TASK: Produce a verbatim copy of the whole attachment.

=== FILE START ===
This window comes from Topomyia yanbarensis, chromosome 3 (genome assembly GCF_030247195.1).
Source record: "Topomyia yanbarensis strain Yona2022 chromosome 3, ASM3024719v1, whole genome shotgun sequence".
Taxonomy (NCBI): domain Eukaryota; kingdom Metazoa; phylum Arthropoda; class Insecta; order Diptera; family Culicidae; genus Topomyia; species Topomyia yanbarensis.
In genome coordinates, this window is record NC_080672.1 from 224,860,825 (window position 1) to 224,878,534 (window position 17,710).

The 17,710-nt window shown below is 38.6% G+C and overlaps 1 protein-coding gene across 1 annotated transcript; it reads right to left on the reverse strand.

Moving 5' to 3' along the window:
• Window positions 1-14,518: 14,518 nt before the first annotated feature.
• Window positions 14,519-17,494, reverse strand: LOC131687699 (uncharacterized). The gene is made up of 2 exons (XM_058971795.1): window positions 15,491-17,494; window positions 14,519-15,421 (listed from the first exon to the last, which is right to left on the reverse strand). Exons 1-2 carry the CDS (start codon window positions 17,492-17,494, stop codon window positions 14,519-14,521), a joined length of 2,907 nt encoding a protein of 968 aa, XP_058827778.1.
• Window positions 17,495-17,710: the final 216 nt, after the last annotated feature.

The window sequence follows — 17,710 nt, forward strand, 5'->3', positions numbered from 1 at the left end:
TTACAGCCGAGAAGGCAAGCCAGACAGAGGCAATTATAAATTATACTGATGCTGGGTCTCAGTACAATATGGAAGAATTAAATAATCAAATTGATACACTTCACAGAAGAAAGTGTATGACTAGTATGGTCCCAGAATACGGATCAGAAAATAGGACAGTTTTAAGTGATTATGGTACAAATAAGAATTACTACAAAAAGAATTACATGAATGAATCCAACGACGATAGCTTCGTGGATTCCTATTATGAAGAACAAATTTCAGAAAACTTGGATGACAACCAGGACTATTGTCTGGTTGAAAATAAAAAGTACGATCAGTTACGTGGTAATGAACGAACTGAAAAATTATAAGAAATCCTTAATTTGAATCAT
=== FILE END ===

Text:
This window comes from Topomyia yanbarensis, chromosome 3 (genome assembly GCF_030247195.1).
Source record: "Topomyia yanbarensis strain Yona2022 chromosome 3, ASM3024719v1, whole genome shotgun sequence".
Taxonomy (NCBI): domain Eukaryota; kingdom Metazoa; phylum Arthropoda; class Insecta; order Diptera; family Culicidae; genus Topomyia; species Topomyia yanbarensis.
In genome coordinates, this window is record NC_080672.1 from 224,860,825 (window position 1) to 224,878,534 (window position 17,710).

The 17,710-nt window shown below is 38.6% G+C and overlaps 1 protein-coding gene across 1 annotated transcript; it reads right to left on the reverse strand.

Moving 5' to 3' along the window:
• Window positions 1-14,518: 14,518 nt before the first annotated feature.
• Window positions 14,519-17,494, reverse strand: LOC131687699 (uncharacterized). The gene is made up of 2 exons (XM_058971795.1): window positions 15,491-17,494; window positions 14,519-15,421 (listed from the first exon to the last, which is right to left on the reverse strand). Exons 1-2 carry the CDS (start codon window positions 17,492-17,494, stop codon window positions 14,519-14,521), a joined length of 2,907 nt encoding a protein of 968 aa, XP_058827778.1.
• Window positions 17,495-17,710: the final 216 nt, after the last annotated feature.

The window sequence follows — 17,710 nt, forward strand, 5'->3', positions numbered from 1 at the left end:
TTACAGCCGAGAAGGCAAGCCAGACAGAGGCAATTATAAATTATACTGATGCTGGGTCTCAGTACAATATGGAAGAATTAAATAATCAAATTGATACACTTCACAGAAGAAAGTGTATGACTAGTATGGTCCCAGAATACGGATCAGAAAATAGGACAGTTTTAAGTGATTATGGTACAAATAAGAATTACTACAAAAAGAATTACATGAATGAATCCAACGACGATAGCTTCGTGGATTCCTATTATGAAGAACAAATTTCAGAAAACTTGGATGACAACCAGGACTATTGTCTGGTTGAAAATAAAAAGTACGATCAGTTACGTGGTAATGAACGAACTGAAAAATTATAAGAAATCCTTAATTTGAATCAT